About 5,800 of the District government's 32,000 employees have--or will get--bonus checks this week of $1,700 per person, before deductions. The payments go to a variety of unionized employees, from sanitation workers to professionals. The payments grew out of a contract agreement the city made with unions in 1997. Unions accepted a pay freeze and furloughs in return for the right to reopen the contract for many union employees if finances improved.
Workers got a 3.7 percent raise in 1998 and a 2.8 percent raise in October. Under the reopener clause, workers in Compensation Levels 1 and 2 received the bonuses because of city's budget surplus.
D.C. officials stress that the bonuses are not payment for the pay freeze or furloughs, which hit many more city employees during the District's hard financial times.
While eligible employees--98 percent of whom belong to one of a half-dozen unions--are getting pre-Christmas bonuses, their federal civil service cousins are still wondering what will be in their paychecks next year.
Congress and the White House authorized an average 4.8 percent increase for white-collar civilian federal workers and a 4.8 percent across-the-board increase for military personnel. But the president has the option to allocate part of the civilian pay raise for locality adjustments.
The amount earmarked for locality pay will determine the total amount of raises in various metropolitan areas. All employees will get the same national adjustment. But the pool of money designated by the president for locality raises will be divided up based on the official "pay gap" between federal and private-sector pay on a city-by-city basis.
Some alleged insiders expect (as I do) that the president will set the national increase at 3.8 percent, with the remaining percentage point going to locality pay. Under such a scenario, federal workers in the Washington- Baltimore area would get a total raise of just over 4.9 percent next month. But we have been wrong before (lots of times), and it is the president's call.
White-collar federal workers in the Washington-Baltimore area generally have gotten bigger raises than colleagues in such cities as Norfolk and Richmond but smaller raises than those in Houston, New York City, San Francisco and other places. The amount diverted to locality pay will continue those pay differentials.
The Washington-Baltimore pay area includes most of Maryland, much of Virginia and all of the District and Baltimore. It includes two counties in West Virginia but not, despite what some federal workers think, any part of Pennsylvania. The area has about 250,000 white-collar federal workers.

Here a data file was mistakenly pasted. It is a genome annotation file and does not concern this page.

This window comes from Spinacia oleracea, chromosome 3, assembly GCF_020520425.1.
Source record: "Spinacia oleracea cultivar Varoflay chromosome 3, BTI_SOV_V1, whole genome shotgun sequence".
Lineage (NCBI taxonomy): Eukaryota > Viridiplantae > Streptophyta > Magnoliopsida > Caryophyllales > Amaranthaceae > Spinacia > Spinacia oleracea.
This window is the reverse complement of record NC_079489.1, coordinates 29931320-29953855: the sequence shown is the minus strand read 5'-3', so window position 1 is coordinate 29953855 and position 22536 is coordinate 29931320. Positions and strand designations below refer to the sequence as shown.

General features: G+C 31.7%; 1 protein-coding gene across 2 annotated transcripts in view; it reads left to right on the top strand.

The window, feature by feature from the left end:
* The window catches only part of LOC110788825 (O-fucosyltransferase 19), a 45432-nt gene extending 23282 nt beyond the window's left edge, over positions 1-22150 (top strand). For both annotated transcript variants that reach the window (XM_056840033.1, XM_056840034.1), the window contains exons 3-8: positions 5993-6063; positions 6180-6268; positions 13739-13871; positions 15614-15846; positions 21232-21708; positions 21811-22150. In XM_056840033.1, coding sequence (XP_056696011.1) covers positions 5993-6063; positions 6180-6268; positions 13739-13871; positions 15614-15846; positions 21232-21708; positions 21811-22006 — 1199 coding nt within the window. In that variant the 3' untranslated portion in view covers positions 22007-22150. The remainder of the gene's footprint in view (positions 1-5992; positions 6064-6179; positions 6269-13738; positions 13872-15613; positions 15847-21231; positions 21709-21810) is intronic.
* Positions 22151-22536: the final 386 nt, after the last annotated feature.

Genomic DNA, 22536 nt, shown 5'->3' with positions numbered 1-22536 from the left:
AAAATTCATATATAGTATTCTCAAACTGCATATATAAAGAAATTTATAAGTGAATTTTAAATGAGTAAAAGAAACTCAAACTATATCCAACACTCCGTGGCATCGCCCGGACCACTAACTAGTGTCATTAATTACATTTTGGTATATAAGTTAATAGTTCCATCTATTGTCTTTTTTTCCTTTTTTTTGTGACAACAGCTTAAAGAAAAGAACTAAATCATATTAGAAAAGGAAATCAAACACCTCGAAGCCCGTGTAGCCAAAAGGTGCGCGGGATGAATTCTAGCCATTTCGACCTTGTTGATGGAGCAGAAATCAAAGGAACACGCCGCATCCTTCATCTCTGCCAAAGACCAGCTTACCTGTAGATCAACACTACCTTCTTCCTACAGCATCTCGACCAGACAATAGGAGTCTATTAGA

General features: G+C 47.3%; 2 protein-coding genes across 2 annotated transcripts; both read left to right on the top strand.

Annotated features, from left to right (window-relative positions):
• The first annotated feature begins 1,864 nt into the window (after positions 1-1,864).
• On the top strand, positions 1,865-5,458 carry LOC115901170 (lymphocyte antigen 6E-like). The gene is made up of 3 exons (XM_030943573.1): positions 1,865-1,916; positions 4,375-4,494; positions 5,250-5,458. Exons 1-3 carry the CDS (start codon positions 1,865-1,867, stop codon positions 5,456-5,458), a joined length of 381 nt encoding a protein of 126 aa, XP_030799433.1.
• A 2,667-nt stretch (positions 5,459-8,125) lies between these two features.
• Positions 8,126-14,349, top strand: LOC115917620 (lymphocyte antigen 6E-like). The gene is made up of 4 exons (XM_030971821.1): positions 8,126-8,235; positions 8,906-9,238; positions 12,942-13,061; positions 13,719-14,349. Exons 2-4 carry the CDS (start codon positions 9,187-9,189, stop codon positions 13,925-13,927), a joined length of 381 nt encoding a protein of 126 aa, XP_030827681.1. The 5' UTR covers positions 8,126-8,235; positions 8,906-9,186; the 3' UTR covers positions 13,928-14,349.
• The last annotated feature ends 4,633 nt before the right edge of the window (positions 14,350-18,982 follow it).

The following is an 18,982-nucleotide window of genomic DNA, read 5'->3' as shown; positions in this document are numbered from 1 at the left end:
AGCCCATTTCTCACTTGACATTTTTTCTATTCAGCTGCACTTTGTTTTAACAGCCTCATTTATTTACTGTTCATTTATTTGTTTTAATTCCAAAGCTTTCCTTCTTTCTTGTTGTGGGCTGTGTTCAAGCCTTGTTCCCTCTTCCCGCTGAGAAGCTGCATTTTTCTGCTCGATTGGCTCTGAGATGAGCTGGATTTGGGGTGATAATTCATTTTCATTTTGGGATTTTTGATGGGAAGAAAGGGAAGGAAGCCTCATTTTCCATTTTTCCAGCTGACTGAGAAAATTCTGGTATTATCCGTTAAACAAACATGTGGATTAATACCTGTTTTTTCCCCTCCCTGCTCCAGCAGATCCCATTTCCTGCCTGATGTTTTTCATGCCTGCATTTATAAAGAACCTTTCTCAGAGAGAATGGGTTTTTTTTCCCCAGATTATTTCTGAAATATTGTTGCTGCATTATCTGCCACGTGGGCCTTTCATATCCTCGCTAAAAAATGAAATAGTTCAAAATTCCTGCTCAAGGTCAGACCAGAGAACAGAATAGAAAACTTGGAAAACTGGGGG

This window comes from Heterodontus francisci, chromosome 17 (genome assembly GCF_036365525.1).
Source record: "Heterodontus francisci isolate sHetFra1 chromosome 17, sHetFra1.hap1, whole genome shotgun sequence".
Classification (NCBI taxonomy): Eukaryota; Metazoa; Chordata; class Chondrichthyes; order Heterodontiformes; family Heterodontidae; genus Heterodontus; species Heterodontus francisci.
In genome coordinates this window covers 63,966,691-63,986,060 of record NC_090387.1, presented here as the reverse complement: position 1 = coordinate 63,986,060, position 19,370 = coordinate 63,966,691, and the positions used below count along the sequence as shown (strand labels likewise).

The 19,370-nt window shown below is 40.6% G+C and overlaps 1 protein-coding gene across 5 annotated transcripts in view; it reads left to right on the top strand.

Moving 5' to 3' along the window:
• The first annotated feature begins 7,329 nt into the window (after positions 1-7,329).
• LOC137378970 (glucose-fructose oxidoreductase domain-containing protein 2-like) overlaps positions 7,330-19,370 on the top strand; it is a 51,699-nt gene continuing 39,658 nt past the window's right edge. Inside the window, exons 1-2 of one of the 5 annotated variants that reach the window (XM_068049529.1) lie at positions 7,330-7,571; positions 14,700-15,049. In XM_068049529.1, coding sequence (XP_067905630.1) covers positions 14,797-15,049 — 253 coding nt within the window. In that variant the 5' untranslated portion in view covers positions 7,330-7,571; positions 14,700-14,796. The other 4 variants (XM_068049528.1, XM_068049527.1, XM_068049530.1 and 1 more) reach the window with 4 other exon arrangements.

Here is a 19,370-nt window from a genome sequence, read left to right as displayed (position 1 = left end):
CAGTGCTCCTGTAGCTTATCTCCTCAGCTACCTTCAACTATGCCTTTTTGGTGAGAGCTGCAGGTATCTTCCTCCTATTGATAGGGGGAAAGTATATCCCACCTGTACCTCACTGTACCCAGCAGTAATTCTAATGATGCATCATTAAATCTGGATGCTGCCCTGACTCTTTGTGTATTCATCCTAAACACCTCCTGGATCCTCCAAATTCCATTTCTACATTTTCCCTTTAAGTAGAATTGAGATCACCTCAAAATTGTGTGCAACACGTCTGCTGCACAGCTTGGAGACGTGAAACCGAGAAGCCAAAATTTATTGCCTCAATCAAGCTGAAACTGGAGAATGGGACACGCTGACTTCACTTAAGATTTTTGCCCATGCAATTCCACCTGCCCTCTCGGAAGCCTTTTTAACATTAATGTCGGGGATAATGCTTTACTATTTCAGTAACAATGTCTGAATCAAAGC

But until the locality issue is settled, agencies can't compute (much less distribute) pay tables.
Alaska, Hawaii Pay
Federal workers who don't qualify for locality pay also have a stake in how the 4.8 percent is divided. Workers in Alaska, Hawaii, Puerto Rico and the Virgin Islands get differentials--but not locality pay raises. So if the pot is divided 3.8 percentage points and 1 percentage point--as predicted above--they will be limited to a 3.8 percent adjustment.
Investments and Investigations
Federal and postal workers have until the end of January to join the thrift savings plan or to reallocate future payroll contributions. At present, employees can choose from a stock-index, bond-index or Treasury securities fund. For the 12-month period that ended in November, the C-fund (stocks) returned 20.79 percent, the F-fund (bonds) lost 0.10 percent, and the G-fund (Treasury securities) returned 5.88 percent. Beginning in May, investors will have two new options to consider: a small capitalization index fund and an international stock index fund.
At 9 a.m. tomorrow on WUST (1120 AM), financial planner Paul Yurachek will discuss the thrift savings plan and other investment options. He also will talk about things people can still do to cut their 1999 taxes.
At 10 a.m. on WUST, Steve Alpern, director of the Merit Systems Protection Board's Office of Appeals Counsel, will talk about recent decisions of the board.
Office of Special Counsel
I wounded most if not all of the Office of Special Counsel staff in Wednesday's column. The column confused the OSC with a similar-sounding, but very different, outfit that is part of the Federal Labor Relations Authority. It is not good to do anything that makes 90 very sharp lawyers, professionals and support staff members angry, hence this apology.
In fact OSC, which has powers to investigate and prosecute unfair labor practice cases, is a stand-alone agency.
The rule of thumb in the newspaper business is that one or two mistakes are made with every attempt at a correction. Watch this space!
Mike Causey's e-mail address is firstname.lastname@example.org